Now I don't want to divert attention away from onychophora by mentioning their significance in understanding arthropod (and other Ecdysozoan) evolution -- one almost feels sorry for onychophorans as they're usually introduced as "that group that is interesting because it tells us stuff about those other lineages", and that really bugs me. But still, onychophorans are particularly important for evolutionary biology, especially since invert phylogeny seems to be in a bigger mess than that of protists**. It was typically thought that annelids and arthropods shared a common origin of segmentation, but some recent data conflict with that.

Onychophorans, conveniently branching between annelids and arthropods, seem to have little going on in the way of nervous segmentation. It has been first interpreted as having a reduced segmental nervous system with the ventral nerve cord bearing relics of reduced ganglia. The ring nerve bundles are absent in the leg regions (and present between them) in a segmentally-appearing fashion; however, Mayer & Whitington (2009) have shown that the number of bundles between each leg pair varies and that unlike in arthropods, ventral organs do not coordinate neural development, as they develop fairly late relative to the nervous system. Curiously, the function of ventral organs in onychophoran development seems to be poorly understood.

Thus, segmental ganglia seem to have evolved in annelids and arthropods separately, adding further support to the Ecdysozoa idea (a debate I know next to nothing about...). The story of protist phylogeny has shown that convergence is much more rampant than we'd like to think, so it would be quite interesting if the nervous system of annelids and arthropods is also a case of convergent evolution, further showing how outright dangerous it is to rely on morphology for phylogenetic reconstruction. Metazoan phylogeny is a mess. While trying to get a grip on invert phylogeny for a class, I found it rather daunting how much I'd have to learn in order to make any sort of personal judgement on the matter. While protists are enough to keep one busy and fascinated (and overwhelmed) for many lifetimes, it is still fun to occasionally wander outside one's field and check out the daunting questions others have to deal with.

Besides, prior to taking a course in developmental biology, I actually had quite an interest in it, before it was quelled mercilessly by having to memorise structures of the 72h chick embryo. Without any evolutionary context. I think studying unicellular development would be useful for those studying multicellular development, as there must surely be ultimate convergence between many processes and structures. After all, there's only so many ways one can establish polarity, regulate morphology, grow, reproduce, etc. Comparative study of the developmental biology of the various eukaryotic (and prokaryotic!) supergroups and phyla therein would surely be a fun field once enough is known about organisms that are NOT mice, mustard weed, baker's yeast and fruit flies.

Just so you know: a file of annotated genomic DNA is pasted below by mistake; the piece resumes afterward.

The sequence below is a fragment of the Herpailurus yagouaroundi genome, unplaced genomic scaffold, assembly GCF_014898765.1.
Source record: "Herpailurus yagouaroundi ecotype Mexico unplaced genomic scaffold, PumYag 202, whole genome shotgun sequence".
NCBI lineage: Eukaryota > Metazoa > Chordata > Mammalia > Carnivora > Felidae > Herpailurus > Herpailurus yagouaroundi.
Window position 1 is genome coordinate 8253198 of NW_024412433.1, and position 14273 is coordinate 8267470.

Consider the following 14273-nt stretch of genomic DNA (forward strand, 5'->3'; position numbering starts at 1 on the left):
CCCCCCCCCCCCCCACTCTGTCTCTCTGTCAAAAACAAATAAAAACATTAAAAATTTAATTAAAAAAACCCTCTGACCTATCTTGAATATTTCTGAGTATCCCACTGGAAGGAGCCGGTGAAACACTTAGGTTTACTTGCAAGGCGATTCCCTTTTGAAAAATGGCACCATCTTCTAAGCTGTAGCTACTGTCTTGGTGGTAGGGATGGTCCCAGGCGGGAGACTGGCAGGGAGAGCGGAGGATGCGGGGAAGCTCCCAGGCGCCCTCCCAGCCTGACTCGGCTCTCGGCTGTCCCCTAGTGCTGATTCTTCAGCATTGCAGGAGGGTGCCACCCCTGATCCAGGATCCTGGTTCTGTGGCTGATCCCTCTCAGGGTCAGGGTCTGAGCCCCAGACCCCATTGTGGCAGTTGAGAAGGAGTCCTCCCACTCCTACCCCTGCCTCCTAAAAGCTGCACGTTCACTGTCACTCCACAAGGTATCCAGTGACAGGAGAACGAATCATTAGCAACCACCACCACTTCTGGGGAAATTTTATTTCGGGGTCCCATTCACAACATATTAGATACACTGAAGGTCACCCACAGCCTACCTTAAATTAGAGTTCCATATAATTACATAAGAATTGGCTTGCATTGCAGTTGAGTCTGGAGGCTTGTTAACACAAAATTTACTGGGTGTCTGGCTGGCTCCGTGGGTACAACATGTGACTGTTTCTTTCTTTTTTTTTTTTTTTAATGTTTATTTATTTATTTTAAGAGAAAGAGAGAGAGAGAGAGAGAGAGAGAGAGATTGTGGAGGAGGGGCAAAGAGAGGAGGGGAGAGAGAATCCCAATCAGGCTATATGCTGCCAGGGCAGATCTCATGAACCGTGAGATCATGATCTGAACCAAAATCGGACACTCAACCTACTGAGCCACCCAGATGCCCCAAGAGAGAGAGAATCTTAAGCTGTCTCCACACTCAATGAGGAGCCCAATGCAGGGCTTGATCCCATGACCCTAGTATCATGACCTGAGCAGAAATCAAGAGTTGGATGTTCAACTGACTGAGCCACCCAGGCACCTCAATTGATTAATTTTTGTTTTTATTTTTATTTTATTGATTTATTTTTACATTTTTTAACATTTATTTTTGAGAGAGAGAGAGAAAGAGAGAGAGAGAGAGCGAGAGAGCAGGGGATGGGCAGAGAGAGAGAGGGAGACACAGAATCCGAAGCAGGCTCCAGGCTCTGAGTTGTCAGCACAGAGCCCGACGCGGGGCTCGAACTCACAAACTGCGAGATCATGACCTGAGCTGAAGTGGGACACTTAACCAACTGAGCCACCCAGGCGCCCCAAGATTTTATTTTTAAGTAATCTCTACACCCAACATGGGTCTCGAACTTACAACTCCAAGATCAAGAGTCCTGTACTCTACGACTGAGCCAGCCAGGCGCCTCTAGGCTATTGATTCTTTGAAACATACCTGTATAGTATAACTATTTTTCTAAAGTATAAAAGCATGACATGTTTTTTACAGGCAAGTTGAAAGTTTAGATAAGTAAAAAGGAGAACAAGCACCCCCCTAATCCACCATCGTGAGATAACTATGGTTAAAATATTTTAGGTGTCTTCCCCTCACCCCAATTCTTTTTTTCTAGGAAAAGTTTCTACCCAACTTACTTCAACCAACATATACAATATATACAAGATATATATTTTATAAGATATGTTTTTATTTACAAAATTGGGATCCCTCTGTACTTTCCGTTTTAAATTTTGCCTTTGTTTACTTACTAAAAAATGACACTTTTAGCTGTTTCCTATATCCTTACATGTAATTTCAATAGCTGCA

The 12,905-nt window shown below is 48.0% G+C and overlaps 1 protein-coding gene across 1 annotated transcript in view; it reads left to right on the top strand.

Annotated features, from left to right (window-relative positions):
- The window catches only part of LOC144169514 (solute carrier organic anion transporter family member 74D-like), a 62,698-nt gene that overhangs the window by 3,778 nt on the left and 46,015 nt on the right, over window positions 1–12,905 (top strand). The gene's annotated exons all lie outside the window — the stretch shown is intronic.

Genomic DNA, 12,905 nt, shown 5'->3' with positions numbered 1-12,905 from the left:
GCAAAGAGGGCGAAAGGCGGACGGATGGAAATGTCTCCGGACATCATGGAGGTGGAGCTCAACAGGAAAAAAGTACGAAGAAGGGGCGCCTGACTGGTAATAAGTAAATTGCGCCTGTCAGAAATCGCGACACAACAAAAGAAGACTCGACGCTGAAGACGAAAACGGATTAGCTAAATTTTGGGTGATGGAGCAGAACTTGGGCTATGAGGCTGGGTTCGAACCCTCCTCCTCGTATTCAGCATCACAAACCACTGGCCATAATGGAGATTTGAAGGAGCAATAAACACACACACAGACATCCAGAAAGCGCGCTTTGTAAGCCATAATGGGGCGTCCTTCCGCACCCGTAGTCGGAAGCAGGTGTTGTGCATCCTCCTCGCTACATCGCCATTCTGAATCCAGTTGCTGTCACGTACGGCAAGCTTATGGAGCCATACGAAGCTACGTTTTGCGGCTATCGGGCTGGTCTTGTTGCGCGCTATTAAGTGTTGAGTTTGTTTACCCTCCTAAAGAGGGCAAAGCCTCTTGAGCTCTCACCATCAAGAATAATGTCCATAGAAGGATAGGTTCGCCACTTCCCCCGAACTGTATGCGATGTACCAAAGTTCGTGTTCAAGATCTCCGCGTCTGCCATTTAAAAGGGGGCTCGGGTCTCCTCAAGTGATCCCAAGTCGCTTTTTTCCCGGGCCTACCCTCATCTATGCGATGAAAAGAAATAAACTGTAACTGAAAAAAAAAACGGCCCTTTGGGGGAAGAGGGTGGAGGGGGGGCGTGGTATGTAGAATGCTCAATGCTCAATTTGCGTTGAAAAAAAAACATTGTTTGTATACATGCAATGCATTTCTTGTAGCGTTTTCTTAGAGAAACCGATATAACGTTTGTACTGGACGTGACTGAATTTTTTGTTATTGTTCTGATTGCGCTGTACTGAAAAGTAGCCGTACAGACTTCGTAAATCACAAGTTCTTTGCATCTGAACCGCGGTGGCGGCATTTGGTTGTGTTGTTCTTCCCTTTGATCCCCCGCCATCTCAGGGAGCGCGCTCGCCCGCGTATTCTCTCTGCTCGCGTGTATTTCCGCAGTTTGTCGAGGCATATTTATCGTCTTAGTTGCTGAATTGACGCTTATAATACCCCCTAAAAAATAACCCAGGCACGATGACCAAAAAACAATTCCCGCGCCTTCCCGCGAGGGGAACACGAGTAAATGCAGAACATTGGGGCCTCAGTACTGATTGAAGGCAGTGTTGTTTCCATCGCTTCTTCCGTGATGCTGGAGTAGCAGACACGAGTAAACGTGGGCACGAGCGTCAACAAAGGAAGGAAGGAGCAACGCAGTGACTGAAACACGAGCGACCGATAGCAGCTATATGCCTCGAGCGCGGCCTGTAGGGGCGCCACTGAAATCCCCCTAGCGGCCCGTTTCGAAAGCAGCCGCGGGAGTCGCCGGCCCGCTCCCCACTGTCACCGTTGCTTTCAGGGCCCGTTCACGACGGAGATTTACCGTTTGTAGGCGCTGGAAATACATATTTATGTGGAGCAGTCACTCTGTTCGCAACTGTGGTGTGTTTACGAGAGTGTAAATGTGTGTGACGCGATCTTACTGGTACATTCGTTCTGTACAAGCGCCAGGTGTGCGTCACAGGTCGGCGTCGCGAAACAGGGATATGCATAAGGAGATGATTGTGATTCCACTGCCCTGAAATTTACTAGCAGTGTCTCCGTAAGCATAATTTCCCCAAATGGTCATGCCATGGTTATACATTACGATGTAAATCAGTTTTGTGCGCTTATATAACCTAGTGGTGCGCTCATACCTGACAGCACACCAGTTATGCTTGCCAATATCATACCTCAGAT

Ummm, how did I go from protists to onychophoran developmental neurology again? Oh right, procrastinating with physchem final can do wonders to one's intellectual promiscuity (aka procrastination-induced curiosity...) But onychophorans are damn cute, aren't they?

Oh, and by the way, onychophorans are so totally like caterpillars. Especially the live birth part (in some species).

*OMG there are also eusocial thrips. With soldiers.
** I wonder if the traditional zoologists' repulsion towards anything molecular may be part of it...

Dias, S., & Lo-Man-Hung, N. (2009). First record of an onychophoran (Onychophora, Peripatidae) feeding on a theraphosid spider (Araneae, Theraphosidae) Journal of Arachnology, 37 (1), 116-117 DOI: 10.1636/ST08-20.1

Mayer, G., & Harzsch, S. (2007). Immunolocalization of serotonin in Onychophora argues against segmental ganglia being an ancestral feature of arthropods BMC Evolutionary Biology, 7 (1) DOI: 10.1186/1471-2148-7-118

Mayer, G., & Whitington, P. (2009). Neural development in Onychophora (velvet worms) suggests a step-wise evolution of segmentation in the nervous system of Panarthropoda Developmental Biology, 335 (1), 263-275 DOI: 10.1016/j.ydbio.2009.08.011

Reinhard, J., & Rowell, D. (2005). Social behaviour in an Australian velvet worm, Euperipatoides rowelli (Onychophora: Peripatopsidae) Journal of Zoology, 267 (01) DOI: 10.1017/S0952836905007090


  1. Heck of a post! If you want to read about social spiders, I think Michael Crichton did an early book called Web, that was about an island populated by social spiders that had learned to spin webs together to make fishing nets and so on. Terrifying story, if I remember rightly.

  2. They are really cute. Now because of reading your post I am going late to bed again. damn! ><

  3. What a cute little post! [Ahem] No seriously, this is an amazing post. I had no idea that worms could be this interesting. You have a flair for storytelling. Great work!

  4. Dominance and submission in worms?!!!
    Fracking fascinating.
    If you are interested in the hierarchical behaviors of animals in general, I go into it extensively, as it pertains to primates and possibly the roots of religious ideas and rituals, in the "alpha" category of my blog.
    (explanation here:
    That said . . . nice work.

  5. Good article mostly but lineage is not a link between annelids and arthropods. Is in its own clade along and linked closely with tardigrada and arthropoda....(well at least currently)